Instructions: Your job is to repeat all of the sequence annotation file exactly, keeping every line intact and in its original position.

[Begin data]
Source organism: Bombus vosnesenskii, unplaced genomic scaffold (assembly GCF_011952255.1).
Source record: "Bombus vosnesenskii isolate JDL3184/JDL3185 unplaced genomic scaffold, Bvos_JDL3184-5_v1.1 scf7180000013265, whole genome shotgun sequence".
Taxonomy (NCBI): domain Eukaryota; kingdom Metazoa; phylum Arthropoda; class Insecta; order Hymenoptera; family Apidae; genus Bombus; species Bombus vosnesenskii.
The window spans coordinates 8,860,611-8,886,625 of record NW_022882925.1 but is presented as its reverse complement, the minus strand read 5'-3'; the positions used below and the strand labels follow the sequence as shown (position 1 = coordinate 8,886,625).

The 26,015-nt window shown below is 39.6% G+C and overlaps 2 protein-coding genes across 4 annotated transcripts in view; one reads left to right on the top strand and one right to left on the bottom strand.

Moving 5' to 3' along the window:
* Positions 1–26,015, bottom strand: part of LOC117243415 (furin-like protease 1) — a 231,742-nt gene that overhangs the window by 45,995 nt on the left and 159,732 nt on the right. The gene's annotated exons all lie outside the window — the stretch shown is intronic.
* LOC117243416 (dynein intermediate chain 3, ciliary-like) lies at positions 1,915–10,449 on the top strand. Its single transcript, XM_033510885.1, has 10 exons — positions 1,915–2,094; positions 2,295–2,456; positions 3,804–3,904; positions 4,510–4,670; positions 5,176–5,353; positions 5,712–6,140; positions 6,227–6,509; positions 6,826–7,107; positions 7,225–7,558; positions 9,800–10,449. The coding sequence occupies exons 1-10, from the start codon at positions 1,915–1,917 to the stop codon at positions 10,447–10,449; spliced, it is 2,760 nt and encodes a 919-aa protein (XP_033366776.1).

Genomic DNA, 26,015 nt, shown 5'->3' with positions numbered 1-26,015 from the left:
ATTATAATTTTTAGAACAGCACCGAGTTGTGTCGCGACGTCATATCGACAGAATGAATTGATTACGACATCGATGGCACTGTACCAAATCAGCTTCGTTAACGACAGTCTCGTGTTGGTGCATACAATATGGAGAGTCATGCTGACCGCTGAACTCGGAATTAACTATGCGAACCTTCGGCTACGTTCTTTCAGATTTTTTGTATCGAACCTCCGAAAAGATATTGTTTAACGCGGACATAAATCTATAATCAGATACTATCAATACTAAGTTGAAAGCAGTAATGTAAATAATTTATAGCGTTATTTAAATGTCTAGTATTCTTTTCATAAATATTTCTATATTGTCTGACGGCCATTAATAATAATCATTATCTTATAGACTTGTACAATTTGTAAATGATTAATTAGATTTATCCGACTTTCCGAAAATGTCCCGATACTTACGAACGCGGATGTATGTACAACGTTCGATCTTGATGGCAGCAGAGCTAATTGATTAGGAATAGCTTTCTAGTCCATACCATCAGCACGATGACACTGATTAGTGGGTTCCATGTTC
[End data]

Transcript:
Source organism: Bombus vosnesenskii, unplaced genomic scaffold (assembly GCF_011952255.1).
Source record: "Bombus vosnesenskii isolate JDL3184/JDL3185 unplaced genomic scaffold, Bvos_JDL3184-5_v1.1 scf7180000013265, whole genome shotgun sequence".
Taxonomy (NCBI): domain Eukaryota; kingdom Metazoa; phylum Arthropoda; class Insecta; order Hymenoptera; family Apidae; genus Bombus; species Bombus vosnesenskii.
The window spans coordinates 8,860,611-8,886,625 of record NW_022882925.1 but is presented as its reverse complement, the minus strand read 5'-3'; the positions used below and the strand labels follow the sequence as shown (position 1 = coordinate 8,886,625).

The 26,015-nt window shown below is 39.6% G+C and overlaps 2 protein-coding genes across 4 annotated transcripts in view; one reads left to right on the top strand and one right to left on the bottom strand.

Moving 5' to 3' along the window:
* Positions 1–26,015, bottom strand: part of LOC117243415 (furin-like protease 1) — a 231,742-nt gene that overhangs the window by 45,995 nt on the left and 159,732 nt on the right. The gene's annotated exons all lie outside the window — the stretch shown is intronic.
* LOC117243416 (dynein intermediate chain 3, ciliary-like) lies at positions 1,915–10,449 on the top strand. Its single transcript, XM_033510885.1, has 10 exons — positions 1,915–2,094; positions 2,295–2,456; positions 3,804–3,904; positions 4,510–4,670; positions 5,176–5,353; positions 5,712–6,140; positions 6,227–6,509; positions 6,826–7,107; positions 7,225–7,558; positions 9,800–10,449. The coding sequence occupies exons 1-10, from the start codon at positions 1,915–1,917 to the stop codon at positions 10,447–10,449; spliced, it is 2,760 nt and encodes a 919-aa protein (XP_033366776.1).

Genomic DNA, 26,015 nt, shown 5'->3' with positions numbered 1-26,015 from the left:
ATTATAATTTTTAGAACAGCACCGAGTTGTGTCGCGACGTCATATCGACAGAATGAATTGATTACGACATCGATGGCACTGTACCAAATCAGCTTCGTTAACGACAGTCTCGTGTTGGTGCATACAATATGGAGAGTCATGCTGACCGCTGAACTCGGAATTAACTATGCGAACCTTCGGCTACGTTCTTTCAGATTTTTTGTATCGAACCTCCGAAAAGATATTGTTTAACGCGGACATAAATCTATAATCAGATACTATCAATACTAAGTTGAAAGCAGTAATGTAAATAATTTATAGCGTTATTTAAATGTCTAGTATTCTTTTCATAAATATTTCTATATTGTCTGACGGCCATTAATAATAATCATTATCTTATAGACTTGTACAATTTGTAAATGATTAATTAGATTTATCCGACTTTCCGAAAATGTCCCGATACTTACGAACGCGGATGTATGTACAACGTTCGATCTTGATGGCAGCAGAGCTAATTGATTAGGAATAGCTTTCTAGTCCATACCATCAGCACGATGACACTGATTAGTGGGTTCCATGTTC